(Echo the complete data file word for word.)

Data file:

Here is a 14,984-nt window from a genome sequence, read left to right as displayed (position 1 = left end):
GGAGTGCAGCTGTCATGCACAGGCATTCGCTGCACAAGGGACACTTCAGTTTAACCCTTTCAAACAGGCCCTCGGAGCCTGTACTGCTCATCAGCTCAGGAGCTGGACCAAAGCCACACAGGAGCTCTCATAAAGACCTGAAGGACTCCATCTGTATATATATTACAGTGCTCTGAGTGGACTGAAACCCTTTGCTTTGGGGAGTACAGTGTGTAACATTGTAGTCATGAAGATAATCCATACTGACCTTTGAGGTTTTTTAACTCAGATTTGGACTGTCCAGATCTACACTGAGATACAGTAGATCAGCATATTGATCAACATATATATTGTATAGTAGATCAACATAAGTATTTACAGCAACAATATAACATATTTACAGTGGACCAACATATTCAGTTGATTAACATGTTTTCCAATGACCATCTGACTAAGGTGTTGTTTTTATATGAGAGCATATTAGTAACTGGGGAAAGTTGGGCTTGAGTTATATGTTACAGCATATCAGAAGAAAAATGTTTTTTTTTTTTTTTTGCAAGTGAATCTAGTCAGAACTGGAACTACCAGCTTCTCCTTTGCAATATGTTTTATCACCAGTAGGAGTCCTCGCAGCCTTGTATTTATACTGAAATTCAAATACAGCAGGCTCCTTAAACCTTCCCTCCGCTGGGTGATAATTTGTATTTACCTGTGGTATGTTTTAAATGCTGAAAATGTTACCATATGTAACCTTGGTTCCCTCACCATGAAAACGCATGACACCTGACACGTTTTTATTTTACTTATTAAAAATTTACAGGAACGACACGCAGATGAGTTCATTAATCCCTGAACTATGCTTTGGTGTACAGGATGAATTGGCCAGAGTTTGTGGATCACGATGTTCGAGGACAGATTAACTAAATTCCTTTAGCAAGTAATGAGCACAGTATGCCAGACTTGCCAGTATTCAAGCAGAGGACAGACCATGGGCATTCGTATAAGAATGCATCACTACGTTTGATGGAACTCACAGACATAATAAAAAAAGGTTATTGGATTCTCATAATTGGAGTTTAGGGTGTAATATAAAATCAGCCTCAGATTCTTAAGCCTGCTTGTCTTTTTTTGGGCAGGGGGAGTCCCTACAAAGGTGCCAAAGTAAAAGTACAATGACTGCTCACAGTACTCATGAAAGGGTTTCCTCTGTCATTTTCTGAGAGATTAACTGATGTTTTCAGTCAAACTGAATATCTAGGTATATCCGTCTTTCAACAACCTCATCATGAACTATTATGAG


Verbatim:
Here is a 14,984-nt window from a genome sequence, read left to right as displayed (position 1 = left end):
GGAGTGCAGCTGTCATGCACAGGCATTCGCTGCACAAGGGACACTTCAGTTTAACCCTTTCAAACAGGCCCTCGGAGCCTGTACTGCTCATCAGCTCAGGAGCTGGACCAAAGCCACACAGGAGCTCTCATAAAGACCTGAAGGACTCCATCTGTATATATATTACAGTGCTCTGAGTGGACTGAAACCCTTTGCTTTGGGGAGTACAGTGTGTAACATTGTAGTCATGAAGATAATCCATACTGACCTTTGAGGTTTTTTAACTCAGATTTGGACTGTCCAGATCTACACTGAGATACAGTAGATCAGCATATTGATCAACATATATATTGTATAGTAGATCAACATAAGTATTTACAGCAACAATATAACATATTTACAGTGGACCAACATATTCAGTTGATTAACATGTTTTCCAATGACCATCTGACTAAGGTGTTGTTTTTATATGAGAGCATATTAGTAACTGGGGAAAGTTGGGCTTGAGTTATATGTTACAGCATATCAGAAGAAAAATGTTTTTTTTTTTTTTTTGCAAGTGAATCTAGTCAGAACTGGAACTACCAGCTTCTCCTTTGCAATATGTTTTATCACCAGTAGGAGTCCTCGCAGCCTTGTATTTATACTGAAATTCAAATACAGCAGGCTCCTTAAACCTTCCCTCCGCTGGGTGATAATTTGTATTTACCTGTGGTATGTTTTAAATGCTGAAAATGTTACCATATGTAACCTTGGTTCCCTCACCATGAAAACGCATGACACCTGACACGTTTTTATTTTACTTATTAAAAATTTACAGGAACGACACGCAGATGAGTTCATTAATCCCTGAACTATGCTTTGGTGTACAGGATGAATTGGCCAGAGTTTGTGGATCACGATGTTCGAGGACAGATTAACTAAATTCCTTTAGCAAGTAATGAGCACAGTATGCCAGACTTGCCAGTATTCAAGCAGAGGACAGACCATGGGCATTCGTATAAGAATGCATCACTACGTTTGATGGAACTCACAGACATAATAAAAAAAGGTTATTGGATTCTCATAATTGGAGTTTAGGGTGTAATATAAAATCAGCCTCAGATTCTTAAGCCTGCTTGTCTTTTTTTGGGCAGGGGGAGTCCCTACAAAGGTGCCAAAGTAAAAGTACAATGACTGCTCACAGTACTCATGAAAGGGTTTCCTCTGTCATTTTCTGAGAGATTAACTGATGTTTTCAGTCAAACTGAATATCTAGGTATATCCGTCTTTCAACAACCTCATCATGAACTATTATGAG